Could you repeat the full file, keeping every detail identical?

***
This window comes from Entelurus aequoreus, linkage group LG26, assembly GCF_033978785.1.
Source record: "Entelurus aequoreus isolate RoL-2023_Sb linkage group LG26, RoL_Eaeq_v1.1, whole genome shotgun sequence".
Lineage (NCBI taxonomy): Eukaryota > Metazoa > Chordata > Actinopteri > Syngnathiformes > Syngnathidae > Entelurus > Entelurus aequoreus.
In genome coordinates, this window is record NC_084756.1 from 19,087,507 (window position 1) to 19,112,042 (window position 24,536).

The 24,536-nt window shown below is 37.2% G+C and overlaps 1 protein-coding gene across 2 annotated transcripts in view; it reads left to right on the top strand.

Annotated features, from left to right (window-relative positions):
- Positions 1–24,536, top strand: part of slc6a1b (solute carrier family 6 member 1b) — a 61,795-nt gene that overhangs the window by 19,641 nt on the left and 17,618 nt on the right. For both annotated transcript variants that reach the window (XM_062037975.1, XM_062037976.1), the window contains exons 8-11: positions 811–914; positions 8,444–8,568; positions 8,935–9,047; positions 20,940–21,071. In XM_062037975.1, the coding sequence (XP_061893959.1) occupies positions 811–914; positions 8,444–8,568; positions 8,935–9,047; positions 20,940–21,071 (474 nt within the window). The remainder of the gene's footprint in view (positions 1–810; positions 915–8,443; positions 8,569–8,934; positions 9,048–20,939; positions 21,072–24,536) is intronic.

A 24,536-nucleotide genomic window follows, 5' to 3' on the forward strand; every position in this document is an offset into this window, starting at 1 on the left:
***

This window comes from Entelurus aequoreus, linkage group LG26, assembly GCF_033978785.1.
Source record: "Entelurus aequoreus isolate RoL-2023_Sb linkage group LG26, RoL_Eaeq_v1.1, whole genome shotgun sequence".
Lineage (NCBI taxonomy): Eukaryota > Metazoa > Chordata > Actinopteri > Syngnathiformes > Syngnathidae > Entelurus > Entelurus aequoreus.
In genome coordinates, this window is record NC_084756.1 from 19,087,507 (window position 1) to 19,112,042 (window position 24,536).

The 24,536-nt window shown below is 37.2% G+C and overlaps 1 protein-coding gene across 2 annotated transcripts in view; it reads left to right on the top strand.

Annotated features, from left to right (window-relative positions):
- Positions 1–24,536, top strand: part of slc6a1b (solute carrier family 6 member 1b) — a 61,795-nt gene that overhangs the window by 19,641 nt on the left and 17,618 nt on the right. For both annotated transcript variants that reach the window (XM_062037975.1, XM_062037976.1), the window contains exons 8-11: positions 811–914; positions 8,444–8,568; positions 8,935–9,047; positions 20,940–21,071. In XM_062037975.1, the coding sequence (XP_061893959.1) occupies positions 811–914; positions 8,444–8,568; positions 8,935–9,047; positions 20,940–21,071 (474 nt within the window). The remainder of the gene's footprint in view (positions 1–810; positions 915–8,443; positions 8,569–8,934; positions 9,048–20,939; positions 21,072–24,536) is intronic.

A 24,536-nucleotide genomic window follows, 5' to 3' on the forward strand; every position in this document is an offset into this window, starting at 1 on the left: